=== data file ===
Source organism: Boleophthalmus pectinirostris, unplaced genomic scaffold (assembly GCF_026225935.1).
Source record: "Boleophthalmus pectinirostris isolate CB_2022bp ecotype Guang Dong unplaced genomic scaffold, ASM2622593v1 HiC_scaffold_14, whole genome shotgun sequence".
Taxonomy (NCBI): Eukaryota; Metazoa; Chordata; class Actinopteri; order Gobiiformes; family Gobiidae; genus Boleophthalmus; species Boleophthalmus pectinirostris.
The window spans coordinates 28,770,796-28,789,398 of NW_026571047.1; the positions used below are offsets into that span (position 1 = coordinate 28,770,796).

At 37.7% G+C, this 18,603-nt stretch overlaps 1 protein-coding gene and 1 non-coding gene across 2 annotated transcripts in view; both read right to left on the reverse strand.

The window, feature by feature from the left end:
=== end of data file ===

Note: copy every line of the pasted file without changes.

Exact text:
Source organism: Boleophthalmus pectinirostris, unplaced genomic scaffold (assembly GCF_026225935.1).
Source record: "Boleophthalmus pectinirostris isolate CB_2022bp ecotype Guang Dong unplaced genomic scaffold, ASM2622593v1 HiC_scaffold_14, whole genome shotgun sequence".
Taxonomy (NCBI): Eukaryota; Metazoa; Chordata; class Actinopteri; order Gobiiformes; family Gobiidae; genus Boleophthalmus; species Boleophthalmus pectinirostris.
The window spans coordinates 28,770,796-28,789,398 of NW_026571047.1; the positions used below are offsets into that span (position 1 = coordinate 28,770,796).

At 37.7% G+C, this 18,603-nt stretch overlaps 1 protein-coding gene and 1 non-coding gene across 2 annotated transcripts in view; both read right to left on the reverse strand.

The window, feature by feature from the left end: